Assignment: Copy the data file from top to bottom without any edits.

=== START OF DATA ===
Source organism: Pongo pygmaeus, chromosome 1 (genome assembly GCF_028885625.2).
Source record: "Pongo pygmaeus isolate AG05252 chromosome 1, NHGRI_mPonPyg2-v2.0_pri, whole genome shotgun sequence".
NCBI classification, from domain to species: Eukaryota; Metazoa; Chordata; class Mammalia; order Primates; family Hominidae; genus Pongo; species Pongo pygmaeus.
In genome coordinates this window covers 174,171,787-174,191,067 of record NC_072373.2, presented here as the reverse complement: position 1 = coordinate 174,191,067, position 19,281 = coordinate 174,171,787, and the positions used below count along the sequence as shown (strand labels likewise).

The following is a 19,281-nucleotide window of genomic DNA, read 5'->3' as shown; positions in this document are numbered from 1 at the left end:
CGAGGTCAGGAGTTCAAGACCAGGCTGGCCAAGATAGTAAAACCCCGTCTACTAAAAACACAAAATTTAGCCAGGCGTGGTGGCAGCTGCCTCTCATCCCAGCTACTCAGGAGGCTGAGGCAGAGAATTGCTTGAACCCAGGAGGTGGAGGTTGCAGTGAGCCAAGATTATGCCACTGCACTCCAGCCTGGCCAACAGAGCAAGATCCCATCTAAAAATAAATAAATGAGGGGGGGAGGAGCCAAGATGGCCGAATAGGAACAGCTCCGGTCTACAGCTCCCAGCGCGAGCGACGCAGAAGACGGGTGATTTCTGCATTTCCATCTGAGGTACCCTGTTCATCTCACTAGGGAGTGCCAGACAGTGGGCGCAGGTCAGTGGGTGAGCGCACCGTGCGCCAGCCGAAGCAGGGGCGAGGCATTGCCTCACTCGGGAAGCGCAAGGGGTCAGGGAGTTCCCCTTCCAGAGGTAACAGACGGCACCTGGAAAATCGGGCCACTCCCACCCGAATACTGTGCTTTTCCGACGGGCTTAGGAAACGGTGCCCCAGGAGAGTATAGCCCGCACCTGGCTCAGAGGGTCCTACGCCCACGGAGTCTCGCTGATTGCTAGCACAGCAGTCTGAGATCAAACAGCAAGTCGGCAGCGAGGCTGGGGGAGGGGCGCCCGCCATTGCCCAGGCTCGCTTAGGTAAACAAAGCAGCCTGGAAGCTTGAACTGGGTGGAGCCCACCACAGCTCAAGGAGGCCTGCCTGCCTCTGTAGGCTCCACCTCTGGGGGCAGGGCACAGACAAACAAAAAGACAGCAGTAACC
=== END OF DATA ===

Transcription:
Source organism: Pongo pygmaeus, chromosome 1 (genome assembly GCF_028885625.2).
Source record: "Pongo pygmaeus isolate AG05252 chromosome 1, NHGRI_mPonPyg2-v2.0_pri, whole genome shotgun sequence".
NCBI classification, from domain to species: Eukaryota; Metazoa; Chordata; class Mammalia; order Primates; family Hominidae; genus Pongo; species Pongo pygmaeus.
In genome coordinates this window covers 174,171,787-174,191,067 of record NC_072373.2, presented here as the reverse complement: position 1 = coordinate 174,191,067, position 19,281 = coordinate 174,171,787, and the positions used below count along the sequence as shown (strand labels likewise).

The following is a 19,281-nucleotide window of genomic DNA, read 5'->3' as shown; positions in this document are numbered from 1 at the left end:
CGAGGTCAGGAGTTCAAGACCAGGCTGGCCAAGATAGTAAAACCCCGTCTACTAAAAACACAAAATTTAGCCAGGCGTGGTGGCAGCTGCCTCTCATCCCAGCTACTCAGGAGGCTGAGGCAGAGAATTGCTTGAACCCAGGAGGTGGAGGTTGCAGTGAGCCAAGATTATGCCACTGCACTCCAGCCTGGCCAACAGAGCAAGATCCCATCTAAAAATAAATAAATGAGGGGGGGAGGAGCCAAGATGGCCGAATAGGAACAGCTCCGGTCTACAGCTCCCAGCGCGAGCGACGCAGAAGACGGGTGATTTCTGCATTTCCATCTGAGGTACCCTGTTCATCTCACTAGGGAGTGCCAGACAGTGGGCGCAGGTCAGTGGGTGAGCGCACCGTGCGCCAGCCGAAGCAGGGGCGAGGCATTGCCTCACTCGGGAAGCGCAAGGGGTCAGGGAGTTCCCCTTCCAGAGGTAACAGACGGCACCTGGAAAATCGGGCCACTCCCACCCGAATACTGTGCTTTTCCGACGGGCTTAGGAAACGGTGCCCCAGGAGAGTATAGCCCGCACCTGGCTCAGAGGGTCCTACGCCCACGGAGTCTCGCTGATTGCTAGCACAGCAGTCTGAGATCAAACAGCAAGTCGGCAGCGAGGCTGGGGGAGGGGCGCCCGCCATTGCCCAGGCTCGCTTAGGTAAACAAAGCAGCCTGGAAGCTTGAACTGGGTGGAGCCCACCACAGCTCAAGGAGGCCTGCCTGCCTCTGTAGGCTCCACCTCTGGGGGCAGGGCACAGACAAACAAAAAGACAGCAGTAACC